If you want to succeed as a writer you have to read widely, read frequently, and read well. Not only do you have to read across many genres; you also have to understand what you’re reading.
Those first few points are often discussed: but I’ve rarely heard anyone mention that last one and just lately, it’s been bothering me. Because almost every day I see writers get horribly upset by things that other people have not actually said.
I’ve seen people take offence when no offence was intended; I’ve seen people misinterpret statements which are completely unambiguous. I’ve seen statistics, laws and quotes dismissed without care; and I’ve seen, as a direct result, perfectly reasonable people get terribly, terribly hurt.
Most of the meltdowns have been on internet message-boards and blogs while the rest have been via e-mail and, while I strongly believe that as writers we have a responsibility to choose our words with care, I also strongly believe that we should read with care to.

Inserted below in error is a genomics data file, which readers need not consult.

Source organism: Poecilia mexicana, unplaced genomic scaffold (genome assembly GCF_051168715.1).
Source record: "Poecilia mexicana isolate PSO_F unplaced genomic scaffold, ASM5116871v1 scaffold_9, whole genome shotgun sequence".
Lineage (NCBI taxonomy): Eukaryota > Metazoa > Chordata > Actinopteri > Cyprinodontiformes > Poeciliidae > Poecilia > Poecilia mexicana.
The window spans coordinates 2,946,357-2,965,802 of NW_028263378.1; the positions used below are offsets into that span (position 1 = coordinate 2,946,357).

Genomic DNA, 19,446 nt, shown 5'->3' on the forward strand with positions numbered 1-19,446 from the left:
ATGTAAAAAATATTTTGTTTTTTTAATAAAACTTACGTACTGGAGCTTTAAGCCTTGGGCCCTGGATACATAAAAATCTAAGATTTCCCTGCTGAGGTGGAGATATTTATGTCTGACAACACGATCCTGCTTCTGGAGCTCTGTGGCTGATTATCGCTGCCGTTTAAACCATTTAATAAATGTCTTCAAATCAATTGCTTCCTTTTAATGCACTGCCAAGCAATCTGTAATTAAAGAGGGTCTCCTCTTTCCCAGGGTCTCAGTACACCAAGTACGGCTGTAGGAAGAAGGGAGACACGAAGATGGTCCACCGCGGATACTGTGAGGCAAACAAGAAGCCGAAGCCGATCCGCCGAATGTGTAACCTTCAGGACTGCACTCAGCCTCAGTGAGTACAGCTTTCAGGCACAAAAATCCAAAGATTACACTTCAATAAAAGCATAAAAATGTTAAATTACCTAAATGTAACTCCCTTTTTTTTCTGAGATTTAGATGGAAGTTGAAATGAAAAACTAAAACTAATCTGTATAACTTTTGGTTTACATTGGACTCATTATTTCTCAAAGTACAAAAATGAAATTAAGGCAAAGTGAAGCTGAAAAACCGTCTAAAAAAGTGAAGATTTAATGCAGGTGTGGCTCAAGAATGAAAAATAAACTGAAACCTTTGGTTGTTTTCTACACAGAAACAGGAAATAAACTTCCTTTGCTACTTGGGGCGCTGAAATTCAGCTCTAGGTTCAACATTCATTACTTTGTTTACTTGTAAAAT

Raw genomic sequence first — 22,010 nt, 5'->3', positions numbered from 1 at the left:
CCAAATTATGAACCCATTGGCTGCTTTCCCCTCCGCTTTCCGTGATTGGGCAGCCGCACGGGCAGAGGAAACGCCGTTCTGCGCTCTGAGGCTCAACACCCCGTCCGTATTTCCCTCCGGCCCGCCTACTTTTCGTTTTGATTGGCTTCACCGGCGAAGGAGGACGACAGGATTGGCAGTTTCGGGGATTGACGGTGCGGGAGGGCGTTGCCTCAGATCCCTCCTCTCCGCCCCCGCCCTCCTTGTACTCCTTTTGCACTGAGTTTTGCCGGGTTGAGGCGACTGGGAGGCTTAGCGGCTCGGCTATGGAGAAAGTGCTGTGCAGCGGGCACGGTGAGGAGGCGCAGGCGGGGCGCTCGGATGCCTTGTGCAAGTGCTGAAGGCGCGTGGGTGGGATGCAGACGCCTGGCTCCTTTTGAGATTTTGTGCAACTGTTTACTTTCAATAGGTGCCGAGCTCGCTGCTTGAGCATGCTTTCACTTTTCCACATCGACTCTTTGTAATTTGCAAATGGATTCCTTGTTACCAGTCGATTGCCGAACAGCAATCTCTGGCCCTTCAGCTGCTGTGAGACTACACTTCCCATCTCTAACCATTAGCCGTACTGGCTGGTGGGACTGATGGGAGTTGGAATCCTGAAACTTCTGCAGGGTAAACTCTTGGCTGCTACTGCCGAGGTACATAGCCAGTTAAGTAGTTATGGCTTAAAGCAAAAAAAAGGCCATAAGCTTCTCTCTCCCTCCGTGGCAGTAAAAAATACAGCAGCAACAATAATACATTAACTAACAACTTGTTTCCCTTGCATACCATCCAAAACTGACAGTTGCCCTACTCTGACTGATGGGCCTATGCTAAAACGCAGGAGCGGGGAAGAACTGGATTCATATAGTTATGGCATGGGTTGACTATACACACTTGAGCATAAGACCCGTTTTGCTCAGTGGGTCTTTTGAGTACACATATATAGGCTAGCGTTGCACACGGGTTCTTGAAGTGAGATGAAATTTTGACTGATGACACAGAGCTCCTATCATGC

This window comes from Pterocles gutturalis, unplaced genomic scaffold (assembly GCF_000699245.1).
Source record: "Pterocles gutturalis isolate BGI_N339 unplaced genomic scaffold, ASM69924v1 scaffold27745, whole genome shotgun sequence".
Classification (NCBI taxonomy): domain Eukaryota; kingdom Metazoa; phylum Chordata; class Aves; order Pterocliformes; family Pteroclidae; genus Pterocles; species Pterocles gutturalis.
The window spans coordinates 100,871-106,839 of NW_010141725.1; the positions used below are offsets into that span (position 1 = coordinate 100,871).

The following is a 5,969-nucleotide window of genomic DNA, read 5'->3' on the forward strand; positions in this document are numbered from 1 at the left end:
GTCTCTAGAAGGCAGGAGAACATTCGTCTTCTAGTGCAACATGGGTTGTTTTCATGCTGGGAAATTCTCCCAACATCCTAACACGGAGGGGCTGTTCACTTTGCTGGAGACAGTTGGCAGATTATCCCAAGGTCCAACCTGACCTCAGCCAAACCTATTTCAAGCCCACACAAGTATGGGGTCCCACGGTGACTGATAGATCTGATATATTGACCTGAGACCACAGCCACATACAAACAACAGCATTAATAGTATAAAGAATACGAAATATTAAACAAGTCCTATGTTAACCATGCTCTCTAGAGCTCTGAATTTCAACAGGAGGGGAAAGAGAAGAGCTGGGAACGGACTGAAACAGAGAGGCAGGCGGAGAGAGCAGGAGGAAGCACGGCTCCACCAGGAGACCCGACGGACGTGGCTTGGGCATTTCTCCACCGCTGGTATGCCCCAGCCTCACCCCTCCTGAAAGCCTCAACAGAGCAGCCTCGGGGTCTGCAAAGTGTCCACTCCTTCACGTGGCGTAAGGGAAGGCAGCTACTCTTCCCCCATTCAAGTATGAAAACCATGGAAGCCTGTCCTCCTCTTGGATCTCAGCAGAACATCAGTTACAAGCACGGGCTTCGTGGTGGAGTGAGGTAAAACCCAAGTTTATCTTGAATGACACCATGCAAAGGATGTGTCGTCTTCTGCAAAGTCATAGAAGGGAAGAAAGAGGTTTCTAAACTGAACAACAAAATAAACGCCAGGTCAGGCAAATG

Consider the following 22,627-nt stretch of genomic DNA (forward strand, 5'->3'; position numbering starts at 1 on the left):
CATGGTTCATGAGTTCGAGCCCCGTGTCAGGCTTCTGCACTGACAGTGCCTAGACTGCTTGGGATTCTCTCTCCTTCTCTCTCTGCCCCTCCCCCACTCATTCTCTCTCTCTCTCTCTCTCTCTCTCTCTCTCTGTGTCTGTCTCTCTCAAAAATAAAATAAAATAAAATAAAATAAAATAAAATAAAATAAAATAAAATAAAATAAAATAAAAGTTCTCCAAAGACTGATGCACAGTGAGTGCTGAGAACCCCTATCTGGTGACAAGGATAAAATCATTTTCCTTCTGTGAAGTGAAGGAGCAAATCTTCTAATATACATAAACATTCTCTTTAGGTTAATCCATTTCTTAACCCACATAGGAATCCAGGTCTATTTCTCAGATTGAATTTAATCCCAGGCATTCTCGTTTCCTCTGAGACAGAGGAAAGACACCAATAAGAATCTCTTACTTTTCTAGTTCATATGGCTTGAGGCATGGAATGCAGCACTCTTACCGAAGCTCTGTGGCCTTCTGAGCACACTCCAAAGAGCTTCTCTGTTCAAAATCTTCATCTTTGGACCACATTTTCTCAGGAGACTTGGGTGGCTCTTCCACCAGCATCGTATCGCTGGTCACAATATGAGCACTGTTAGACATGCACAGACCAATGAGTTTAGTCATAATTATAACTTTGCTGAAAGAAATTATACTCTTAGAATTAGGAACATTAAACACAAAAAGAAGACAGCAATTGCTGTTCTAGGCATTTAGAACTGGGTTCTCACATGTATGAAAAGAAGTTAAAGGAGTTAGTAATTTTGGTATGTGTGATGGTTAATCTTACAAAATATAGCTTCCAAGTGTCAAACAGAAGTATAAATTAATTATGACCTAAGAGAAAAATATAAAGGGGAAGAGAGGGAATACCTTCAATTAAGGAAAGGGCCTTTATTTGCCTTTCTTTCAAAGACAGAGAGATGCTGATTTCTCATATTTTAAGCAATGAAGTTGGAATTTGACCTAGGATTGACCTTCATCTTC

Leaving aside for a moment the hurt and anger that this all causes (which feels to me, as I write this, a dangerous thing to do: it’s corrosive and wounding and really should not be dismissed), I wonder what this implies about the writers concerned. Do they not realise just how badly they are getting things wrong? Do they make the same basic misunderstandings when they read books and newspapers? And if so, do they have any hope at all of ever writing a coherent text of their own?